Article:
1. Place the rice and salt in a medium saucepan. Add the water and briefly stir just to distribute evenly. Don't over-stir or you will release the starches and have gummy rice.
    2. Bring to a rolling boil over high heat. Reduce the heat to the lowest possible temperature and cover the pot. Let the rice steam for at least 20 minutes, until it has absorbed all the water. It'll be fine if left a little longer, but avoid burning the bottom of the pan. Let the rice sit, covered, off the heat until ready to serve (up to 30 minutes). Fluff with a fork and serve.

     I love the nutty flavor of the pistachios, rice and spices. It felt as If I had ordered this from a fancy Indian restaurant, or something. I sprinkled cilantro, roasted sesame seeds and pistachios atop the white rice.

    Mango-Cardamom Lassi

    Picture from

    Mad Hungry, January 2011
    • Yield Serves 4 to 6


    • 1 cup ice
    • 1 1/2 cups mango, chopped
    • 1/4 cup milk
    • 1 cup plain yogurt
    • 4 teaspoons sugar, to taste
    • Pinch of ground cardamom


    1. Put ice, mango, milk, yogurt, sugar, and cardamom into a blender and blend for 2 minutes, then pour into individual glasses and serve.

    I decided to make this partially non-dairy by adding the coconut milk.  I love my coconut milk!
    I added some plain yogurt...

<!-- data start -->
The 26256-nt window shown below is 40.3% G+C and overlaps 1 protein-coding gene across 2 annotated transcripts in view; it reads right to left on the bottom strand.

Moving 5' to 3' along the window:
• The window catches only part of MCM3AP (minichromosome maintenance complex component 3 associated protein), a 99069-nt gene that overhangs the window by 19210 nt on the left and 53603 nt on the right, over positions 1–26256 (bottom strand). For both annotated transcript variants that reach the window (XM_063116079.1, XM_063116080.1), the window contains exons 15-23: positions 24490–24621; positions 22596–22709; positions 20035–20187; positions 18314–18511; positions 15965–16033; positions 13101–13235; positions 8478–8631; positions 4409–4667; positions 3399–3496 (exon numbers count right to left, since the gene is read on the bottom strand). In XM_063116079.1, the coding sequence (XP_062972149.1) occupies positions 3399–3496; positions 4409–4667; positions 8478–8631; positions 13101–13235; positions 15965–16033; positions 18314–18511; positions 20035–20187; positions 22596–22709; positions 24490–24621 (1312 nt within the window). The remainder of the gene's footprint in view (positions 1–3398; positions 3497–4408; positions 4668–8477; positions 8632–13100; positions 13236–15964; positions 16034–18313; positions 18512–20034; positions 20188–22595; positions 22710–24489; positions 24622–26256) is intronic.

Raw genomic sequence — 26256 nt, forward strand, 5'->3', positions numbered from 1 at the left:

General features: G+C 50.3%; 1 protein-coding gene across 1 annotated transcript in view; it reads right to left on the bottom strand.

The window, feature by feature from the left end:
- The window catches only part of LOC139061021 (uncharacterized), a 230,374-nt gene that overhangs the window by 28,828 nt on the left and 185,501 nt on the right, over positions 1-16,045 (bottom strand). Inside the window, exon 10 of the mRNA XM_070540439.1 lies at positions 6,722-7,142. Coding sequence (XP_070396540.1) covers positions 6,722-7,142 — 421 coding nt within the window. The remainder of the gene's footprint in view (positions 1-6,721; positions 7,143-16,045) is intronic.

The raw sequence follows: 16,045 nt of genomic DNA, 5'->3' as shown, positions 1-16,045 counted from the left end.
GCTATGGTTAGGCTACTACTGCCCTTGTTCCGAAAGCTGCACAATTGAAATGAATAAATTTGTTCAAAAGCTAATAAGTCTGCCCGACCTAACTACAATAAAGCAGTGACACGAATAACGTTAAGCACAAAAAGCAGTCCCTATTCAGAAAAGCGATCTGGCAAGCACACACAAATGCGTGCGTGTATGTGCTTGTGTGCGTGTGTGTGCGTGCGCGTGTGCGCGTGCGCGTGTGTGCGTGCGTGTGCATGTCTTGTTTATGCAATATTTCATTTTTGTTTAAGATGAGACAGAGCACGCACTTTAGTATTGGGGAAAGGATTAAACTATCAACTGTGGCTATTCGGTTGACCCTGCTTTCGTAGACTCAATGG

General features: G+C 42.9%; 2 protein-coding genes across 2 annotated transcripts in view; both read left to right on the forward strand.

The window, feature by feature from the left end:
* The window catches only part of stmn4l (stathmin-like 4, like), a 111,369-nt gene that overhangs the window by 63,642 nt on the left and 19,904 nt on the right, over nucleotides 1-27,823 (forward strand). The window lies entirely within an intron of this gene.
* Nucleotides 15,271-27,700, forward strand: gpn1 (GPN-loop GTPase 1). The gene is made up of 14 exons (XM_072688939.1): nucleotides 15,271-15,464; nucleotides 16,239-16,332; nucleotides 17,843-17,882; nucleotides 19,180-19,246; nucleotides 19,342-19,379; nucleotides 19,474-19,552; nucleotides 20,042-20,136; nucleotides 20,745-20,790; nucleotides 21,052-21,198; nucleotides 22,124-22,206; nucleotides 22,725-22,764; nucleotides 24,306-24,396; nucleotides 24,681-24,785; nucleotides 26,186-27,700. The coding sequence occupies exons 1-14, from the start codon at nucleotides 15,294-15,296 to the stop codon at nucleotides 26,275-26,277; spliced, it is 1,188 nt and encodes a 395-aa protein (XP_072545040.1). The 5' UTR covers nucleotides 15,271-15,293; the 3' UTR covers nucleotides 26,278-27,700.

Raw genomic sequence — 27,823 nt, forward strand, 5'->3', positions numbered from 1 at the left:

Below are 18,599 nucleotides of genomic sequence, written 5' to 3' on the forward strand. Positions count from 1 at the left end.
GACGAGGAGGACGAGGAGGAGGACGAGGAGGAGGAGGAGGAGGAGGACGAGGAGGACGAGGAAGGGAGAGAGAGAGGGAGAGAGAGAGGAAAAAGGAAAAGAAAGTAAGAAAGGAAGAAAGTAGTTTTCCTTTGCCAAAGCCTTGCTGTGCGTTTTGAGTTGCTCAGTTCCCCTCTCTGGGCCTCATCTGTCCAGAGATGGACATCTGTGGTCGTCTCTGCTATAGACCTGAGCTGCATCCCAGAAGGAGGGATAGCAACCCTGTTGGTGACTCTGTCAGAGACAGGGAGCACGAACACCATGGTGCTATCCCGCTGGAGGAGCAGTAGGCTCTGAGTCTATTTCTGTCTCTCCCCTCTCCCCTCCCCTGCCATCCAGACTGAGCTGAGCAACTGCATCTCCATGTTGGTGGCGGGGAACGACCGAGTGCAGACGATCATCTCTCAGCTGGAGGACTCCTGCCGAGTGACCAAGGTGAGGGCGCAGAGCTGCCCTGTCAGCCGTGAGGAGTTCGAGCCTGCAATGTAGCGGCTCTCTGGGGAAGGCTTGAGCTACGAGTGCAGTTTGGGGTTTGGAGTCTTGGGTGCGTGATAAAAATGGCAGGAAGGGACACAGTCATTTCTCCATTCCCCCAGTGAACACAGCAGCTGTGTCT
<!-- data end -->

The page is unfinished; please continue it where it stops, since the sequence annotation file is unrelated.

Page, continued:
And a few mangoes too...
    Mmmm...this mango cardamom lassi acted as both drink and dessert.

    ~Dinner Was Served~


    Anonymous said...

    Looks and sounds delicious

    Anonymous said...

    The James Beard Book Awards Committee's 20 Essential Books to Build Your Culinary Library recommends the following:

    Classic Indian Cooking by Julie Sahni (William Morrow Cookbooks, 1980). That is, if you want to delve more deeply into this wonderful cuisine. This is the best book so far on the subject.

    Anonymous said...

    Here is the complete list of the 20 cookbooks:

    American Cookery (1996), James Beard

    Authentic Mexican: Regional Cooking fronm the Heart of Mexico(2007), Rick Bayless

    Better Homes and Gardens New Cookbook (2004), eds.

    Classic Indian Cooking (1980), Julie Sahni

    Complete Techniques (2001), Jacques Pepin and Leon Pererr

    Essentials of Classic Italian Cooking (1995), Marcella Hazan

    How to Cook Everything: Simple Recipes for Good Food (2006), Mark Bittman

    The Joy of Cooking (2006), Irma S, Rombauer and Marion Rombauer Becker

    The King Arthur Flour Baker's Companion: The All-Purpose Baking Cookbook (2003), eds.

    Maida Heatter's Book of Great Desserts (1999), Maida Heatter

    Martha Stewart's Hors d'Oeuvres Handbook (1999), Martha Stewart

    Mastering the Art of French Cooking, Vol. 1 (2001), Julia Child

    The Modern Art of Chinese Cooking: Techniques and Recipes (1996), Barbara Tropp

    The New Food Lover's Companion (2007), Sharon Tyler Herbst

    The Oxford companion to wine (2007), Jancis Robinson

    Rick Stein's Complete Seafood (2004), Rick Stein

    The Silver Palate Cookbook (2007), Sheila Lukins and Julie Rosso

    The Thrill of the Grill: Techniques, Recipes and Downhome Barbeque (2002), Cheis Schlesinger and John Willoughby

    Vegetarian Cooking for Everyone (2007), Deborah Madison

    The Way to Cook (1993), Julia Child
    The above includes books on techniques, general cooking, regional cooking, reference, and books on specialties. This is the "must have" list, best of the best in each category. I think you have many of them.